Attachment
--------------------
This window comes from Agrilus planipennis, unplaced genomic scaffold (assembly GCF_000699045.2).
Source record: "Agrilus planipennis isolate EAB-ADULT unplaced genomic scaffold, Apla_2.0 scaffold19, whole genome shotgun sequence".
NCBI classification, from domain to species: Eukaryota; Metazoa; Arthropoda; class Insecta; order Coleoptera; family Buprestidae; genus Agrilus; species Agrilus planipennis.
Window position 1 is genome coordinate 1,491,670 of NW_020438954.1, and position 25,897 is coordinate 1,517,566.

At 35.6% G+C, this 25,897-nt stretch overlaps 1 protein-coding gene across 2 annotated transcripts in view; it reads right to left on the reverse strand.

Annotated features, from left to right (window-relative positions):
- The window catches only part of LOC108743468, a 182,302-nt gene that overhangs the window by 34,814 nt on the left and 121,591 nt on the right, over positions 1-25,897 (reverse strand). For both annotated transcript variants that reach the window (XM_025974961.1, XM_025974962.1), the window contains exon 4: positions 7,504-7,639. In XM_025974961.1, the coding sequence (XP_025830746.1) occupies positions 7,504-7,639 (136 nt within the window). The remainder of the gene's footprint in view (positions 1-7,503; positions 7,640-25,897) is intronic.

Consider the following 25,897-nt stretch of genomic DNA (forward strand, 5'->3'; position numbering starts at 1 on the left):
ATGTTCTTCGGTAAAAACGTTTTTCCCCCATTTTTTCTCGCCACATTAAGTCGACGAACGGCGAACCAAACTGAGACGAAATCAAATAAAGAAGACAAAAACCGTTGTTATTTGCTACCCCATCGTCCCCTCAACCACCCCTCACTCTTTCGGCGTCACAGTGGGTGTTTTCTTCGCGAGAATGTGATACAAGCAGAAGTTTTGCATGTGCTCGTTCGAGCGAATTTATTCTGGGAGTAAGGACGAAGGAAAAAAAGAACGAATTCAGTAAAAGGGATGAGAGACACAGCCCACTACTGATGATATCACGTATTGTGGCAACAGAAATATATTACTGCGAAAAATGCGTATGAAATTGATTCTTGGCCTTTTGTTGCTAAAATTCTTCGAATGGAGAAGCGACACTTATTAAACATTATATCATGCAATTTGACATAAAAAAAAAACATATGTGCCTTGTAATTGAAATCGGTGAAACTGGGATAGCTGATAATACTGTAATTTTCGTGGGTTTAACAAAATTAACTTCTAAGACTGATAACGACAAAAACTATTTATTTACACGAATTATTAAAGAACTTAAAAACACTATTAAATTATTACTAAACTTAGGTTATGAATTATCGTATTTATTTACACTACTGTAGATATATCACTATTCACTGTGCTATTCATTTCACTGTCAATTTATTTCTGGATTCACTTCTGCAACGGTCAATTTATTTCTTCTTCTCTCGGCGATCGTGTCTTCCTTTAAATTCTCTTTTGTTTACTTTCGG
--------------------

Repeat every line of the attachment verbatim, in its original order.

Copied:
This window comes from Agrilus planipennis, unplaced genomic scaffold (assembly GCF_000699045.2).
Source record: "Agrilus planipennis isolate EAB-ADULT unplaced genomic scaffold, Apla_2.0 scaffold19, whole genome shotgun sequence".
NCBI classification, from domain to species: Eukaryota; Metazoa; Arthropoda; class Insecta; order Coleoptera; family Buprestidae; genus Agrilus; species Agrilus planipennis.
Window position 1 is genome coordinate 1,491,670 of NW_020438954.1, and position 25,897 is coordinate 1,517,566.

At 35.6% G+C, this 25,897-nt stretch overlaps 1 protein-coding gene across 2 annotated transcripts in view; it reads right to left on the reverse strand.

Annotated features, from left to right (window-relative positions):
- The window catches only part of LOC108743468, a 182,302-nt gene that overhangs the window by 34,814 nt on the left and 121,591 nt on the right, over positions 1-25,897 (reverse strand). For both annotated transcript variants that reach the window (XM_025974961.1, XM_025974962.1), the window contains exon 4: positions 7,504-7,639. In XM_025974961.1, the coding sequence (XP_025830746.1) occupies positions 7,504-7,639 (136 nt within the window). The remainder of the gene's footprint in view (positions 1-7,503; positions 7,640-25,897) is intronic.

Consider the following 25,897-nt stretch of genomic DNA (forward strand, 5'->3'; position numbering starts at 1 on the left):
ATGTTCTTCGGTAAAAACGTTTTTCCCCCATTTTTTCTCGCCACATTAAGTCGACGAACGGCGAACCAAACTGAGACGAAATCAAATAAAGAAGACAAAAACCGTTGTTATTTGCTACCCCATCGTCCCCTCAACCACCCCTCACTCTTTCGGCGTCACAGTGGGTGTTTTCTTCGCGAGAATGTGATACAAGCAGAAGTTTTGCATGTGCTCGTTCGAGCGAATTTATTCTGGGAGTAAGGACGAAGGAAAAAAAGAACGAATTCAGTAAAAGGGATGAGAGACACAGCCCACTACTGATGATATCACGTATTGTGGCAACAGAAATATATTACTGCGAAAAATGCGTATGAAATTGATTCTTGGCCTTTTGTTGCTAAAATTCTTCGAATGGAGAAGCGACACTTATTAAACATTATATCATGCAATTTGACATAAAAAAAAAACATATGTGCCTTGTAATTGAAATCGGTGAAACTGGGATAGCTGATAATACTGTAATTTTCGTGGGTTTAACAAAATTAACTTCTAAGACTGATAACGACAAAAACTATTTATTTACACGAATTATTAAAGAACTTAAAAACACTATTAAATTATTACTAAACTTAGGTTATGAATTATCGTATTTATTTACACTACTGTAGATATATCACTATTCACTGTGCTATTCATTTCACTGTCAATTTATTTCTGGATTCACTTCTGCAACGGTCAATTTATTTCTTCTTCTCTCGGCGATCGTGTCTTCCTTTAAATTCTCTTTTGTTTACTTTCGG